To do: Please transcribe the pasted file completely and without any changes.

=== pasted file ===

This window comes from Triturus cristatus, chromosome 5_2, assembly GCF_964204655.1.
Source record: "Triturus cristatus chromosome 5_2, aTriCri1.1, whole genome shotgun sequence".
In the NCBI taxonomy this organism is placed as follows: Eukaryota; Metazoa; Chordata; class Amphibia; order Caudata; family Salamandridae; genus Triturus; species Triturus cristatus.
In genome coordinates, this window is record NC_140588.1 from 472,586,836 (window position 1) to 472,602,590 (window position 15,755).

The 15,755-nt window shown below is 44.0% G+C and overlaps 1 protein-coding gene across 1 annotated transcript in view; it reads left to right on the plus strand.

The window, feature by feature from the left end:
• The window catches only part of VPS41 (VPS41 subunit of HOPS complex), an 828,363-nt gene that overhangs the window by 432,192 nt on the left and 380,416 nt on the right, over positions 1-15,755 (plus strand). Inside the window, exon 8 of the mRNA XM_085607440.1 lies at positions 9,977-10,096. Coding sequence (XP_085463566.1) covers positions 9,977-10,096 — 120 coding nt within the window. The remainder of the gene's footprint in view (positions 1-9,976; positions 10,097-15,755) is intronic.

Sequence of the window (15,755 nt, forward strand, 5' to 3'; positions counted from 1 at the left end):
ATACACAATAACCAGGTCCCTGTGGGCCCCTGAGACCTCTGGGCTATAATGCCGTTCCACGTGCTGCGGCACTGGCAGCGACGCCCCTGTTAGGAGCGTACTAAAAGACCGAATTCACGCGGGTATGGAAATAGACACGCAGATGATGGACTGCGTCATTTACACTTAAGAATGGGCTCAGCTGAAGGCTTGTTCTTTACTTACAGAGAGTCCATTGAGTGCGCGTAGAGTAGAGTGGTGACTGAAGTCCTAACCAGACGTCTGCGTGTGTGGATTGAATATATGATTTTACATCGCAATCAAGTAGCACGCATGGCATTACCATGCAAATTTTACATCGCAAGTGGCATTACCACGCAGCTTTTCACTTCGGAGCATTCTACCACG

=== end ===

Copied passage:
This window comes from Triturus cristatus, chromosome 5_2, assembly GCF_964204655.1.
Source record: "Triturus cristatus chromosome 5_2, aTriCri1.1, whole genome shotgun sequence".
In the NCBI taxonomy this organism is placed as follows: Eukaryota; Metazoa; Chordata; class Amphibia; order Caudata; family Salamandridae; genus Triturus; species Triturus cristatus.
In genome coordinates, this window is record NC_140588.1 from 472,586,836 (window position 1) to 472,602,590 (window position 15,755).

The 15,755-nt window shown below is 44.0% G+C and overlaps 1 protein-coding gene across 1 annotated transcript in view; it reads left to right on the plus strand.

The window, feature by feature from the left end:
• The window catches only part of VPS41 (VPS41 subunit of HOPS complex), an 828,363-nt gene that overhangs the window by 432,192 nt on the left and 380,416 nt on the right, over positions 1-15,755 (plus strand). Inside the window, exon 8 of the mRNA XM_085607440.1 lies at positions 9,977-10,096. Coding sequence (XP_085463566.1) covers positions 9,977-10,096 — 120 coding nt within the window. The remainder of the gene's footprint in view (positions 1-9,976; positions 10,097-15,755) is intronic.

Sequence of the window (15,755 nt, forward strand, 5' to 3'; positions counted from 1 at the left end):
ATACACAATAACCAGGTCCCTGTGGGCCCCTGAGACCTCTGGGCTATAATGCCGTTCCACGTGCTGCGGCACTGGCAGCGACGCCCCTGTTAGGAGCGTACTAAAAGACCGAATTCACGCGGGTATGGAAATAGACACGCAGATGATGGACTGCGTCATTTACACTTAAGAATGGGCTCAGCTGAAGGCTTGTTCTTTACTTACAGAGAGTCCATTGAGTGCGCGTAGAGTAGAGTGGTGACTGAAGTCCTAACCAGACGTCTGCGTGTGTGGATTGAATATATGATTTTACATCGCAATCAAGTAGCACGCATGGCATTACCATGCAAATTTTACATCGCAAGTGGCATTACCACGCAGCTTTTCACTTCGGAGCATTCTACCACG